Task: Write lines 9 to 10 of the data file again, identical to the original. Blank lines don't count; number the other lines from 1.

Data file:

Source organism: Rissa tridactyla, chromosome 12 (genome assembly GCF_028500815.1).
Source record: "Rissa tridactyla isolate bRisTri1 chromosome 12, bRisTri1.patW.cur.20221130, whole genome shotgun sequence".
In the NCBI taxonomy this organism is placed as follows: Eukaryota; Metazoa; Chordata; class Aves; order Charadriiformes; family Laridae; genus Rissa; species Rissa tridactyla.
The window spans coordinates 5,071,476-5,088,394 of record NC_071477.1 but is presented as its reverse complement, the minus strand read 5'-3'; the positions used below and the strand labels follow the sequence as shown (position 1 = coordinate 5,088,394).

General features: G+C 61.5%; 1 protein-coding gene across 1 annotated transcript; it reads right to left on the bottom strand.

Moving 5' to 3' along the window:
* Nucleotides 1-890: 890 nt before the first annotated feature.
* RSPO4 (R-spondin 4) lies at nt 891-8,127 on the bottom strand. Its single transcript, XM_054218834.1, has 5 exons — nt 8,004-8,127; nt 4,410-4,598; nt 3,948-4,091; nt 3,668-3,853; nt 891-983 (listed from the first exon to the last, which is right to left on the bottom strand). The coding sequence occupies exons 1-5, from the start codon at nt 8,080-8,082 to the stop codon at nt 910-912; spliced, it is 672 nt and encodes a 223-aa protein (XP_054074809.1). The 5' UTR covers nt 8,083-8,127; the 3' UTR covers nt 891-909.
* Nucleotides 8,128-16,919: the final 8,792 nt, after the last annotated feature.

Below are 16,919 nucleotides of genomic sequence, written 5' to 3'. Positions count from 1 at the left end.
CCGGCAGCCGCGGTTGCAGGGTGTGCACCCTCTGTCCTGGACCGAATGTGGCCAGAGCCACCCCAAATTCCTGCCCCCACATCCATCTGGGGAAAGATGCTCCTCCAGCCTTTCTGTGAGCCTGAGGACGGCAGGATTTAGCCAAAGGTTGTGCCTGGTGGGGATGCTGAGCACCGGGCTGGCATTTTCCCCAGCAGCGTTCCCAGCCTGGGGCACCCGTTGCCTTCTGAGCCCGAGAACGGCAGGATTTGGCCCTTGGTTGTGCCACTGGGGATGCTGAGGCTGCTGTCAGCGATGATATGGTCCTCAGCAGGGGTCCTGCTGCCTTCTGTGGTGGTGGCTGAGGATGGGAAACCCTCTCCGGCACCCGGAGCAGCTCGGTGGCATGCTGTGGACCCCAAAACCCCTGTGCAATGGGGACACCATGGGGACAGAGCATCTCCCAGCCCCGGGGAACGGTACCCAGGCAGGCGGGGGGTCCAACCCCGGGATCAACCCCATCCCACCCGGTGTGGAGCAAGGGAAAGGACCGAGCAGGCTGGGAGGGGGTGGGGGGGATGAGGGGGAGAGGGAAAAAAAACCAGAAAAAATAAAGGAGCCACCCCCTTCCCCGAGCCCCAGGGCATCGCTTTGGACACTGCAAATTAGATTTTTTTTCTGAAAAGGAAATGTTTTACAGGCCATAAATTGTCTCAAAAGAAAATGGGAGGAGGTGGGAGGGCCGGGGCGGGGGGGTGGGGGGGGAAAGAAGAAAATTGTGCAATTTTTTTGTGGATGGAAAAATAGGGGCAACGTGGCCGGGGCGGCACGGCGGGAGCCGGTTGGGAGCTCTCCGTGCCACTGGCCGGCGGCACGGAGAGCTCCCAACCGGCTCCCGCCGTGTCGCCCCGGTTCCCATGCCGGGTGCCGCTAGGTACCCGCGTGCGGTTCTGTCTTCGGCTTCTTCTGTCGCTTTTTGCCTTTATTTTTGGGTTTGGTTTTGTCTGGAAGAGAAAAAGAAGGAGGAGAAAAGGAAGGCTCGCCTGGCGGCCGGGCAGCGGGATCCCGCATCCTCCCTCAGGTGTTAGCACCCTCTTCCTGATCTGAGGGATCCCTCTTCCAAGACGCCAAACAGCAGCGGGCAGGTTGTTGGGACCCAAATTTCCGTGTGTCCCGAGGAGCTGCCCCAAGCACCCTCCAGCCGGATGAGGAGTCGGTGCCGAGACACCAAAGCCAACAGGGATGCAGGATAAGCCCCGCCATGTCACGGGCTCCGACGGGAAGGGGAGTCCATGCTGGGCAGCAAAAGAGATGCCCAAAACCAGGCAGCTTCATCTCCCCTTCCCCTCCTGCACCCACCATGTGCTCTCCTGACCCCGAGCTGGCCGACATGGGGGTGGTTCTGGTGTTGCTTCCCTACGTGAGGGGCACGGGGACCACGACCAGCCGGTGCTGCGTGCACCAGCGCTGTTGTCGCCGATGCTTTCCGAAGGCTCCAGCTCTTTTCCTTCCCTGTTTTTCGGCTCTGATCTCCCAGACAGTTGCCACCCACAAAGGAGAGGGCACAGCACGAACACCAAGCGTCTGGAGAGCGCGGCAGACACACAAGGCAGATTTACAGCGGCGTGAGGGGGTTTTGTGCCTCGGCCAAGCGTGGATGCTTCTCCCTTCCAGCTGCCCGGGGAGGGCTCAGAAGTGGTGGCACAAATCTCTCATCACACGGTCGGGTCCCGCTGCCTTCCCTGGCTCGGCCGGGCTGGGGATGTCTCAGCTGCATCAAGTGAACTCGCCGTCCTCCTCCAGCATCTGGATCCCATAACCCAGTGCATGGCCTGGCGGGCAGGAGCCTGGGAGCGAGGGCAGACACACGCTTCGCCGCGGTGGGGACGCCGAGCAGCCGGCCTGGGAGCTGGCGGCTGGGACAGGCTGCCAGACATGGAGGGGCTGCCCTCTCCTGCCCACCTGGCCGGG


* Nucleotides 8,128-16,919: the final 8,792 nt, after the last annotated feature.

Below are 16,919 nucleotides of genomic sequence, written 5' to 3'. Positions count from 1 at the left end.